They were angry, frustrated and galvanised to act in the light of the tens of billions of ringgit embezzled and misappropriated by 1MDB, as well as the obscene RM2.6 billion (S$870 million) donation deposited into the prime minister's personal bank account.

Instead of seeing the uproar against 1MDB as a courageous fight against corruption, Bilahari chose to frame the 1MDB scandal as a political fight by juxtaposing Najib Razak and (former PM) Dr Mahathir Mohamad. He argued that:

"The 1MDB scandal is less about corruption than about a struggle for power within Umno. Dr Mahathir seems to have expected to exercise remote control even though he was no longer prime minister. Among his grievances with his successors were their warming of ties with Singapore, Najib's decision to settle the railway land issue, cooperation on Iskandar Malaysia (IM) and the refusal of both Abdullah Badawi and Najib to proceed with his pet white elephant - the 'crooked bridge'. Dr Mahathir wants to replace Najib with someone more pliable.

"Najib understands that Malaysia and Singapore need each other. So far and unusually, we have not figured very much in the controversies."

It is clear from the above that Bilahari wanted to persuade Singaporeans that despite the disgraceful multi-billion-ringgit corruption scandal Najib is entangled in and his less-than-legitimate election to office with funds sourced from dubious unknown sources, it is better the devil you can cut deals with.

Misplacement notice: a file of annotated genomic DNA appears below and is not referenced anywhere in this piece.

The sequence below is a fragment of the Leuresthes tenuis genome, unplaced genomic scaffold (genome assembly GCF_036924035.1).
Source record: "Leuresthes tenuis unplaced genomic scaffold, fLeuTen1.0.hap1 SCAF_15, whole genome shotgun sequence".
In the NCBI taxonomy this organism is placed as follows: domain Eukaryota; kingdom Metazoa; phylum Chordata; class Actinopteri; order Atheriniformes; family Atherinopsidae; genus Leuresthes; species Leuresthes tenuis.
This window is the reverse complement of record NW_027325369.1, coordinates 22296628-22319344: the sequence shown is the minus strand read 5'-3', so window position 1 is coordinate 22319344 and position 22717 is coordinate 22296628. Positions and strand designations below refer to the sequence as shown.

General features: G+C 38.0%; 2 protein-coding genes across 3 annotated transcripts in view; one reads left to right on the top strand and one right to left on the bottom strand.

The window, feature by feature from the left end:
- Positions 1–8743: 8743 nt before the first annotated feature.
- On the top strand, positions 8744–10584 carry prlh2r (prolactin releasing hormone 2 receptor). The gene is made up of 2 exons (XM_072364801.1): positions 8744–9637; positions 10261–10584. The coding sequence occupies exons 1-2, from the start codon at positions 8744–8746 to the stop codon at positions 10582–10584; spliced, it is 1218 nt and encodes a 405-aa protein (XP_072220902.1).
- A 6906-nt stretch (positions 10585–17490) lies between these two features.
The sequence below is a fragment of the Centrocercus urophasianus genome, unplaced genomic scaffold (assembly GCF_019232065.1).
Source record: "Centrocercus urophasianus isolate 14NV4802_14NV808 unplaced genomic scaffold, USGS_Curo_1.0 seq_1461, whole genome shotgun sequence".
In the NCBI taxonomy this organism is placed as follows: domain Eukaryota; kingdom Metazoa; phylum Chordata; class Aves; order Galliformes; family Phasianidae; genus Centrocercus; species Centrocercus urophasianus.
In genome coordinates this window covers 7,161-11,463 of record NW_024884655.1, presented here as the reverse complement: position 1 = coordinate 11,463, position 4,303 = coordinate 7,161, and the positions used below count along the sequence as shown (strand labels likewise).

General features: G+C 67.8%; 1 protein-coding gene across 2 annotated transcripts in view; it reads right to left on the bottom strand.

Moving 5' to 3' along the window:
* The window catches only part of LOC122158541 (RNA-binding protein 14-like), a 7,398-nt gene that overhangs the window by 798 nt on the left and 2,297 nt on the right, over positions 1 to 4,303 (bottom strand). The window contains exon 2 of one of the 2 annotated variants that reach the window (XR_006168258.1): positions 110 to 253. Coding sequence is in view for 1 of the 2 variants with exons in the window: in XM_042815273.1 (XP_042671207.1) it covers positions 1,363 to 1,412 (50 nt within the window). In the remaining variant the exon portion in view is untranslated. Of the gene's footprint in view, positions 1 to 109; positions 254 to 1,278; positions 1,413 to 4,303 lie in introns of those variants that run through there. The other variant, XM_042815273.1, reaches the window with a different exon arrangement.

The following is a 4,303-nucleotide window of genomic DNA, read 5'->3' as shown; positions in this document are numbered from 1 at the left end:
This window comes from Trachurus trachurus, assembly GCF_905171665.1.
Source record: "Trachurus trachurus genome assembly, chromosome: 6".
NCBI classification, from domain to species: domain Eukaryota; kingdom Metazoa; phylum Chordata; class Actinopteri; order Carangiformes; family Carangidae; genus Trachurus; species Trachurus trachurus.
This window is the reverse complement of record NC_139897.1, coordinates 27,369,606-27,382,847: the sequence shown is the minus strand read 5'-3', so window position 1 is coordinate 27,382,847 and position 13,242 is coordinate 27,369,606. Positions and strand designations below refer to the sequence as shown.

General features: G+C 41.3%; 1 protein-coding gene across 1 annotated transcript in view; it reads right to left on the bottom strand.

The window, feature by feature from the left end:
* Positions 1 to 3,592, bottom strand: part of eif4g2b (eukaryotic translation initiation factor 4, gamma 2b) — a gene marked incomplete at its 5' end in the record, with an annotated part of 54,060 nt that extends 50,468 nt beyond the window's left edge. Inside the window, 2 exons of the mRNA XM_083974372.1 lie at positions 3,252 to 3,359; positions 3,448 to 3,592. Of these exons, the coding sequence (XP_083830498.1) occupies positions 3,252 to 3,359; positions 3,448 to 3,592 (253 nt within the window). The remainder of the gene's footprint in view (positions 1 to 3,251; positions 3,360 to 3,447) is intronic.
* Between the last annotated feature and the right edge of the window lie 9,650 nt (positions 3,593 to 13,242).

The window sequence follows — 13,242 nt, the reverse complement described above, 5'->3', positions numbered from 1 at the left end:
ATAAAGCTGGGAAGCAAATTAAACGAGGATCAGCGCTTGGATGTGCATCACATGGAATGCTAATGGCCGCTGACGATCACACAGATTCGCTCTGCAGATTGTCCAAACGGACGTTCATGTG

While Singaporeans "have no choice but to work with whatever system or leader emerges in Malaysia", he emphasised that "some systems will be easier to work with than others".

Clearly, as the ambassador-at- large, Bilahari's views demonstrate how Singapore as a country, despite its enormous wealth and developed nation status, completely lacks a moral compass.

It is less important for him to support "what is right and just" as opposed to "what is in it for me" in Singapore's relations with its neighbours, regardless of how evil or corrupt a regime is.

Response to DAP MPs' statements


I can understand their hopes, but hopes are not reality.

The emotions on display prove my point and serve as a useful reminder to Singaporeans that the social cohesion that we currently enjoy is not to be taken for granted. I wish allthe peoples of Malaysia well, but my concern is Singapore.

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A version of this article appeared in the print edition of The Straits Times on October 09, 2015, with the headline Bersih 4 about corruption, not race. Subscribe